— Love Me Little, Love Me Long • Charles Reade

... course—and that everything which does good for a moment does good for ever, in art as well as in morals. Not that I look for arbitrary punishment or reward (the last least, certainly. I would no more impute merit to the human than your Spurgeon would), but that I believe in a perpetual sequence, according to God's will, and in what has been called a 'correspondence' between the natural world ...
— The Letters of Elizabeth Barrett Browning, Volume II • Elizabeth Barrett Browning

... word very loudly, and again there came the check to the sequence of his ideas. In another whirl of thought he remembered those courtyards at the Abbey House, the loyal service of his wife's family, the great personage who might have spoken up for him. Oh, why hadn't he allowed Mavis to write a second time ...
— The Devil's Garden • W. B. Maxwell

... detail he related the sequence of events to Sir Hilary Thornton, who, with a gloved hand jerking at his grey moustache, listened with ...
— The Grell Mystery • Frank Froest

... the letters. They were postmarked Darlington, England. His fingers tingled as he opened the first. It was as he had expected, as he had hoped. They were from Mary Josephine. He arranged them—nine in all—in the sequence of their dates, which ran back nearly eight years. All of them had been written within a period of eleven months. They were as legible as print. And as he passed from the first to the second, and from the second to the third, and then read on into ...
— The River's End • James Oliver Curwood

... eyes over the rest of the world and cyclical change presents itself on all sides. It meets us in the water that flows to the sea and returns to the springs; in the heavenly bodies that wax and wane, go and return to their places; in the inexorable sequence of the ages of man's life; in that successive rise, apogee, and fall of dynasties and of states which is the most prominent topic ...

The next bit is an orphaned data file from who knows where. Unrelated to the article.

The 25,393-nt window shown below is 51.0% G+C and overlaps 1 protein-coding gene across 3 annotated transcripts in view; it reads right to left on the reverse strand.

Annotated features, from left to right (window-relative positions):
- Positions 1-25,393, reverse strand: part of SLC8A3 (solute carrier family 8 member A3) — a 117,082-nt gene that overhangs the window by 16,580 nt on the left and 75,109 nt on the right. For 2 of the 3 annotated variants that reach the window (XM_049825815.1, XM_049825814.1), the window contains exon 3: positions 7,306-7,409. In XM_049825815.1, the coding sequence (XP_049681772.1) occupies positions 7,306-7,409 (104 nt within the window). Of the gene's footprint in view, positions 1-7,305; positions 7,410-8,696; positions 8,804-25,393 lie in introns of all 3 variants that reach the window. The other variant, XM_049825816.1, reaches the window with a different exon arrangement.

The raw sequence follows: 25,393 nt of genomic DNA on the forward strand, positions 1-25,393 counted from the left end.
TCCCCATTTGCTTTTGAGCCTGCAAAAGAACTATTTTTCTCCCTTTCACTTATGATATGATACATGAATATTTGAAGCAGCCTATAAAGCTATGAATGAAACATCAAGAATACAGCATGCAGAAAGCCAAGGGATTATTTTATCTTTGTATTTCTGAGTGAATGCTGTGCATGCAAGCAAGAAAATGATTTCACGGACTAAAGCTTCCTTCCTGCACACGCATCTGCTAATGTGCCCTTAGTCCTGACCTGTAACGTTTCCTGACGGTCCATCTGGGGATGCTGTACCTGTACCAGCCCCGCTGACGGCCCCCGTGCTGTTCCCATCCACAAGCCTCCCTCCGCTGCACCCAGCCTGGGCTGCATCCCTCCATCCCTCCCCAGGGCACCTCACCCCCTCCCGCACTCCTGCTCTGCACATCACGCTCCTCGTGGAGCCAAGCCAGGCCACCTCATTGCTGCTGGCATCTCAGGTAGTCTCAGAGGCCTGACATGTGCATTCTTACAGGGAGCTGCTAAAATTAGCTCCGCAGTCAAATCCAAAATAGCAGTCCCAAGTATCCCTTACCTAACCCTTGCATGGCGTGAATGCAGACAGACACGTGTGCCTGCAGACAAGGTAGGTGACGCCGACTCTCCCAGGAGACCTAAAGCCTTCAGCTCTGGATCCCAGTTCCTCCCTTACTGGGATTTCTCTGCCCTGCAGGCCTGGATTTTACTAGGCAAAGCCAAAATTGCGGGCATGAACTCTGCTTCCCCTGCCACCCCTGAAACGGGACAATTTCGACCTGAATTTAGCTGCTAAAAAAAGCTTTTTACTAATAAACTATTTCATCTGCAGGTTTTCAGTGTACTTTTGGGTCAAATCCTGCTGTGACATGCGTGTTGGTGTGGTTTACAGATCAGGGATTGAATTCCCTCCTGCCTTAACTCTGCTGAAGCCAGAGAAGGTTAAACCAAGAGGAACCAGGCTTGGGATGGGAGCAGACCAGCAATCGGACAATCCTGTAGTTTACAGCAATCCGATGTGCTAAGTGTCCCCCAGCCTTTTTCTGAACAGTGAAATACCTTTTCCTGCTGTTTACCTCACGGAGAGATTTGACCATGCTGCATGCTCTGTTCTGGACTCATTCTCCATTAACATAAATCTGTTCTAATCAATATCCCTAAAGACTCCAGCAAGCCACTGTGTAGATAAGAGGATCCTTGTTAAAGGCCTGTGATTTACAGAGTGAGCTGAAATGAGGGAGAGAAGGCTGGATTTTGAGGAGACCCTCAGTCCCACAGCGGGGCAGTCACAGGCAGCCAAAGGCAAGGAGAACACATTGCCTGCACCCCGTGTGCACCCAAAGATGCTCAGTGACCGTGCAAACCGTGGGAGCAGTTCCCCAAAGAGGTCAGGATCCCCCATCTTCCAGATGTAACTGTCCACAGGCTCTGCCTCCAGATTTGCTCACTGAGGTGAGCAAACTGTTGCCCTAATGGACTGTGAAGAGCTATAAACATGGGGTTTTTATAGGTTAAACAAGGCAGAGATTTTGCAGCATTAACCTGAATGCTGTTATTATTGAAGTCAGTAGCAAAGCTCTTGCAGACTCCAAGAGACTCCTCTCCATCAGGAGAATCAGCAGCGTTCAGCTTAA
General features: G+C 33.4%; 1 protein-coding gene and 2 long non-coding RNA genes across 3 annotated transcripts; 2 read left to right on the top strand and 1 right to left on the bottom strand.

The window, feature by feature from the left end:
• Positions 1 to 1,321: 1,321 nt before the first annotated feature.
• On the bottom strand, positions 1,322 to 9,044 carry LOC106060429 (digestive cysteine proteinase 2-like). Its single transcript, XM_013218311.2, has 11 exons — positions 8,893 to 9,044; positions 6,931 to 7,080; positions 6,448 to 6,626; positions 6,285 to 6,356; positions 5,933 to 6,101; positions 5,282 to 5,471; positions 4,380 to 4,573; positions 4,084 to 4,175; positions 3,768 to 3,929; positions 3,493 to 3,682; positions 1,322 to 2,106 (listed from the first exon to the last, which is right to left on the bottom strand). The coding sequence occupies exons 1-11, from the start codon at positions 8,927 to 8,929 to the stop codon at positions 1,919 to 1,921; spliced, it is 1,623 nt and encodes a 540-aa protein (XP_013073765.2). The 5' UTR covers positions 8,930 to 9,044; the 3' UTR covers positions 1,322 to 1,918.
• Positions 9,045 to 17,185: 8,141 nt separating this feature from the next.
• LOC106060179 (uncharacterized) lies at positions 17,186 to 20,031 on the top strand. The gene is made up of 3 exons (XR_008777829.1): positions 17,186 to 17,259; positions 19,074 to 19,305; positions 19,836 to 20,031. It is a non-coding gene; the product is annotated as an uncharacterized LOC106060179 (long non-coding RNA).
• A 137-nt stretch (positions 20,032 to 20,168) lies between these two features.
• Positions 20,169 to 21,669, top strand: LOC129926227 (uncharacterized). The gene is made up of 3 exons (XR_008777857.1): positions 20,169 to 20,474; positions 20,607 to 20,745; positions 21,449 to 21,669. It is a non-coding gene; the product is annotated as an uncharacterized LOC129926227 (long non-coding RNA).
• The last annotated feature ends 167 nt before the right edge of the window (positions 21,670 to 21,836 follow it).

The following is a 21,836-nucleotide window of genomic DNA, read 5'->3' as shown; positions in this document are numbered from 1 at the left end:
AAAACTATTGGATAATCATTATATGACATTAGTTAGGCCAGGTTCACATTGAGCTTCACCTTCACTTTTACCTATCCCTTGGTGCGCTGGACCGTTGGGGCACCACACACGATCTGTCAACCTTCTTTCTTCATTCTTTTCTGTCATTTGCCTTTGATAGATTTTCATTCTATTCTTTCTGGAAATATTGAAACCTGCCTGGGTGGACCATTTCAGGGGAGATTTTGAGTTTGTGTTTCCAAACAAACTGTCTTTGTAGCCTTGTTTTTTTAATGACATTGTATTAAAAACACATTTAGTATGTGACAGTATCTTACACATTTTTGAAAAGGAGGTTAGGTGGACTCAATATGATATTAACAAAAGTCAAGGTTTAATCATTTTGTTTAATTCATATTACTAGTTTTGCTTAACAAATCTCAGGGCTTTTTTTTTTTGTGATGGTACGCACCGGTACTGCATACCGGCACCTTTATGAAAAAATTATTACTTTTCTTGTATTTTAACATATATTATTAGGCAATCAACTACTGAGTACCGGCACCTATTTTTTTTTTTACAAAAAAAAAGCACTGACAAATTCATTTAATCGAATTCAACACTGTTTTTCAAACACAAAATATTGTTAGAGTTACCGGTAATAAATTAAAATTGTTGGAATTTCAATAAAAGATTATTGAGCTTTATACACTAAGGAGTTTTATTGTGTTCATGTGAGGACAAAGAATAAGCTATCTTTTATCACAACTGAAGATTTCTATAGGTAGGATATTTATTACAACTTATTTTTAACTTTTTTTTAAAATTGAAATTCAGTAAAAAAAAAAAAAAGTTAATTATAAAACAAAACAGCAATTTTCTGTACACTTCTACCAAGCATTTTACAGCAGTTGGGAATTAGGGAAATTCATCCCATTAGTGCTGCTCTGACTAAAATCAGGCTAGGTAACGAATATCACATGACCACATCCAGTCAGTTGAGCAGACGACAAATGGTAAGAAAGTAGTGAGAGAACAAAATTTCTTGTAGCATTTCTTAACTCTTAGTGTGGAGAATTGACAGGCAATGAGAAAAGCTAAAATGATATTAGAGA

— Evolution and Ethics and Other Essays • Thomas H. Huxley

... depend on human conscience and intelligence work slowly, and now at the end of 1829, most medical practice was still strutting or shambling along the old paths, and there was still scientific work to be done which might have seemed to be a direct sequence of Bichat's. This great seer did not go beyond the consideration of the tissues as ultimate facts in the living organism, marking the limit of anatomical analysis; but it was open to another mind to say, have not these structures some common basis from which ...
— Middlemarch • George Eliot

... attempting to stimulate the last donkey by hisses, while the boys applied the argument of sticks. But the strength of the donkey mind lies in adopting a course inversely as the arguments urged, which, well considered, requires as great a mental force as the direct sequence; and the present donkey proved the first-rate order of his intelligence by coming to a dead standstill just when the blows were thickest. Great was the shouting of the crowd, radiant the grinning of Bill Downes the stone-sawyer and the fortunate rider of this superior beast, which stood ...
— Adam Bede • George Eliot

... eagerness rather than by means of it. Amid spasms of feeling, however, the story came at length to an end; and gathering up the threads of it for himself, and arranging them in what seemed to him their natural sequence, Ralph understood all that it was essential to understand of his own position and the peril of those who were dear to him. That he was to be outlawed, and that his estate was to be confiscated; that his mother, who still lived, ...
— The Shadow of a Crime - A Cumbrian Romance • Hall Caine

... was the place where he had broken the ink bottle over his shoes and the carpet, there by the window, where Mary had read to him once when he had toothache, and he had not known whether her reading or the toothache agonised him the more; and so on, an endless sequence of sensational history. ...
— Jeremy • Hugh Walpole

... instantly put the matter out of her mind with a trained and definite action of her will. It was probably "horrid"; nothing could be done about it now; what else could they talk about that would be cheerful? This was a thought-sequence very familiar to Sylvia, through which she passed ...
— The Bent Twig • Dorothy Canfield